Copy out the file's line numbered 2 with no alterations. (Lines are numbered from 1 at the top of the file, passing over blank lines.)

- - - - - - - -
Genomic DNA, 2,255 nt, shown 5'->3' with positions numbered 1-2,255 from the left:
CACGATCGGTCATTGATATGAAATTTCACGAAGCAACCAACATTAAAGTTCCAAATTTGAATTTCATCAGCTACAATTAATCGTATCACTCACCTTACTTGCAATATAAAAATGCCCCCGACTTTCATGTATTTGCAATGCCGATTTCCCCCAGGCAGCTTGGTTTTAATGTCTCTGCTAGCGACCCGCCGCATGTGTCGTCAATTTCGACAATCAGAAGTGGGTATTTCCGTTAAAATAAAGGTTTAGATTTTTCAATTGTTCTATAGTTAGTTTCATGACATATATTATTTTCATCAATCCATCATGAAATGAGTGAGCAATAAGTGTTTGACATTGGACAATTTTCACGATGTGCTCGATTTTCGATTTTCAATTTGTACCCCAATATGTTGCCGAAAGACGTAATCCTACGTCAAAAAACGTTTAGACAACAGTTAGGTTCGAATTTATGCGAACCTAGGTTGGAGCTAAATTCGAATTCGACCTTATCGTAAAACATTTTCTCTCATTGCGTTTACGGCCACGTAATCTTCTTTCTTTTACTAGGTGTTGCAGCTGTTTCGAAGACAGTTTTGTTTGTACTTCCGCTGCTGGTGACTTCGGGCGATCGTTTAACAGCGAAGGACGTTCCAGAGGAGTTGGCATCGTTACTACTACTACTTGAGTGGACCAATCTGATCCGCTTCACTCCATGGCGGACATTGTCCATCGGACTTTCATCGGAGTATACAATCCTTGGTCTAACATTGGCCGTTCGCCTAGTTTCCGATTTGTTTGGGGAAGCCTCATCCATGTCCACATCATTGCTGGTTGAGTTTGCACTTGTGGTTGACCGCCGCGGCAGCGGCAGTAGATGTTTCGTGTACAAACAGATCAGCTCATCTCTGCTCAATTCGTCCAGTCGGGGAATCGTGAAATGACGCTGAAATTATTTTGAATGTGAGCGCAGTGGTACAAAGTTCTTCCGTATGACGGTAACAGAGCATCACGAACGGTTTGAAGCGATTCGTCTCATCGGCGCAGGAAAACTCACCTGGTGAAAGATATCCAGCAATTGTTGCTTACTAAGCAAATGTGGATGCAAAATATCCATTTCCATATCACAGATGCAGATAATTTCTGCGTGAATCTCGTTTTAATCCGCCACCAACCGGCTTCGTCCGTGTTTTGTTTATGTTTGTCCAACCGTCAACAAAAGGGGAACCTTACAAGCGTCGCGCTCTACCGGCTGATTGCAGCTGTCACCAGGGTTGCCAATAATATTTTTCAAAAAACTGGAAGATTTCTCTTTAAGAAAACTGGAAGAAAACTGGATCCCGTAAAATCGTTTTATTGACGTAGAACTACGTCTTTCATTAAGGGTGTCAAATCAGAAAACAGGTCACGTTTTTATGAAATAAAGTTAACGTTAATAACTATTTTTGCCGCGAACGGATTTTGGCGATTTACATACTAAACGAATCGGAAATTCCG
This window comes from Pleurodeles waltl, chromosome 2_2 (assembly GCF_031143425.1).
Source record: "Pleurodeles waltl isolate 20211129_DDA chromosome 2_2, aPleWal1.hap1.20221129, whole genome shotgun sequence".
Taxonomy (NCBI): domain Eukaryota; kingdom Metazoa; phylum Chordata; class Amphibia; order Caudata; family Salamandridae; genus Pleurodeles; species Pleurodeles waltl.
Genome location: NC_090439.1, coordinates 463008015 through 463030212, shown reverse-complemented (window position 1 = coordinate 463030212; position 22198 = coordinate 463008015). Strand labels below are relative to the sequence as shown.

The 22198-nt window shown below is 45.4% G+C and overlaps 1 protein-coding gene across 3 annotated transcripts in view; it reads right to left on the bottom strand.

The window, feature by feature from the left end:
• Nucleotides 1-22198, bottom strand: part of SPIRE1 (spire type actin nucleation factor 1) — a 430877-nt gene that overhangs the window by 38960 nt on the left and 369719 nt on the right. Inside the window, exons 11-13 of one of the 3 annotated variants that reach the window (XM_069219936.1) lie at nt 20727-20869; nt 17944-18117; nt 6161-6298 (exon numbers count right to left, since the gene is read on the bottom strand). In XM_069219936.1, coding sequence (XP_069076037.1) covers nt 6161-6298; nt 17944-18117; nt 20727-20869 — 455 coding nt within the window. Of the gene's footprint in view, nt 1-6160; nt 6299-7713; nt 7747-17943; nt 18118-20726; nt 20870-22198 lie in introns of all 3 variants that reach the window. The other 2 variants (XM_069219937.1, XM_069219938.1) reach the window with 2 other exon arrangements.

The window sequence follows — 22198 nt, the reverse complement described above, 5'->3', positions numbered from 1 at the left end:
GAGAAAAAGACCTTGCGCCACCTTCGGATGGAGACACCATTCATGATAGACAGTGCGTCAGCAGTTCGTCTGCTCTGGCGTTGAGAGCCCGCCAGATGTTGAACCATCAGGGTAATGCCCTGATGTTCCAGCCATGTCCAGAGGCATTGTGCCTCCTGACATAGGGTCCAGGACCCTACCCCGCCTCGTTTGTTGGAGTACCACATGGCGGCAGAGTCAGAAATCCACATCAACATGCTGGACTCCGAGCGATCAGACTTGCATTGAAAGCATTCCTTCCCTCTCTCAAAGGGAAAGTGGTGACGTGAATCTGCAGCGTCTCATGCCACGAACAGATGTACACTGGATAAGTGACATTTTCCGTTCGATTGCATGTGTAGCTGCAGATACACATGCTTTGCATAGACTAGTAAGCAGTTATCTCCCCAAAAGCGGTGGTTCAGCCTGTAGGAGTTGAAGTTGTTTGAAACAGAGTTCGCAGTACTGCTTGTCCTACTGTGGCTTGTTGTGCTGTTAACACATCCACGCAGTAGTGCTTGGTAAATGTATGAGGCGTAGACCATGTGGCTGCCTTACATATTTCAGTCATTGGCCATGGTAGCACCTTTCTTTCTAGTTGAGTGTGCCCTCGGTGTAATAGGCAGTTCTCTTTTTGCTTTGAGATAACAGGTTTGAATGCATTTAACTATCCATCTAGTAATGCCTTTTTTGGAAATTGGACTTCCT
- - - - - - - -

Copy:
CACGATCGGTCATTGATATGAAATTTCACGAAGCAACCAACATTAAAGTTCCAAATTTGAATTTCATCAGCTACAATTAATCGTATCACTCACCTTACTTGCAATATAAAAATGCCCCCGACTTTCATGTATTTGCAATGCCGATTTCCCCCAGGCAGCTTGGTTTTAATGTCTCTGCTAGCGACCCGCCGCATGTGTCGTCAATTTCGACAATCAGAAGTGGGTATTTCCGTTAAAATAAAGGTTTAGATTTTTCAATTGTTCTATAGTTAGTTTCATGACATATATTATTTTCATCAATCCATCATGAAATGAGTGAGCAATAAGTGTTTGACATTGGACAATTTTCACGATGTGCTCGATTTTCGATTTTCAATTTGTACCCCAATATGTTGCCGAAAGACGTAATCCTACGTCAAAAAACGTTTAGACAACAGTTAGGTTCGAATTTATGCGAACCTAGGTTGGAGCTAAATTCGAATTCGACCTTATCGTAAAACATTTTCTCTCATTGCGTTTACGGCCACGTAATCTTCTTTCTTTTACTAGGTGTTGCAGCTGTTTCGAAGACAGTTTTGTTTGTACTTCCGCTGCTGGTGACTTCGGGCGATCGTTTAACAGCGAAGGACGTTCCAGAGGAGTTGGCATCGTTACTACTACTACTTGAGTGGACCAATCTGATCCGCTTCACTCCATGGCGGACATTGTCCATCGGACTTTCATCGGAGTATACAATCCTTGGTCTAACATTGGCCGTTCGCCTAGTTTCCGATTTGTTTGGGGAAGCCTCATCCATGTCCACATCATTGCTGGTTGAGTTTGCACTTGTGGTTGACCGCCGCGGCAGCGGCAGTAGATGTTTCGTGTACAAACAGATCAGCTCATCTCTGCTCAATTCGTCCAGTCGGGGAATCGTGAAATGACGCTGAAATTATTTTGAATGTGAGCGCAGTGGTACAAAGTTCTTCCGTATGACGGTAACAGAGCATCACGAACGGTTTGAAGCGATTCGTCTCATCGGCGCAGGAAAACTCACCTGGTGAAAGATATCCAGCAATTGTTGCTTACTAAGCAAATGTGGATGCAAAATATCCATTTCCATATCACAGATGCAGATAATTTCTGCGTGAATCTCGTTTTAATCCGCCACCAACCGGCTTCGTCCGTGTTTTGTTTATGTTTGTCCAACCGTCAACAAAAGGGGAACCTTACAAGCGTCGCGCTCTACCGGCTGATTGCAGCTGTCACCAGGGTTGCCAATAATATTTTTCAAAAAACTGGAAGATTTCTCTTTAAGAAAACTGGAAGAAAACTGGATCCCGTAAAATCGTTTTATTGACGTAGAACTACGTCTTTCATTAAGGGTGTCAAATCAGAAAACAGGTCACGTTTTTATGAAATAAAGTTAACGTTAATAACTATTTTTGCCGCGAACGGATTTTGGCGATTTACATACTAAACGAATCGGAAATTCCG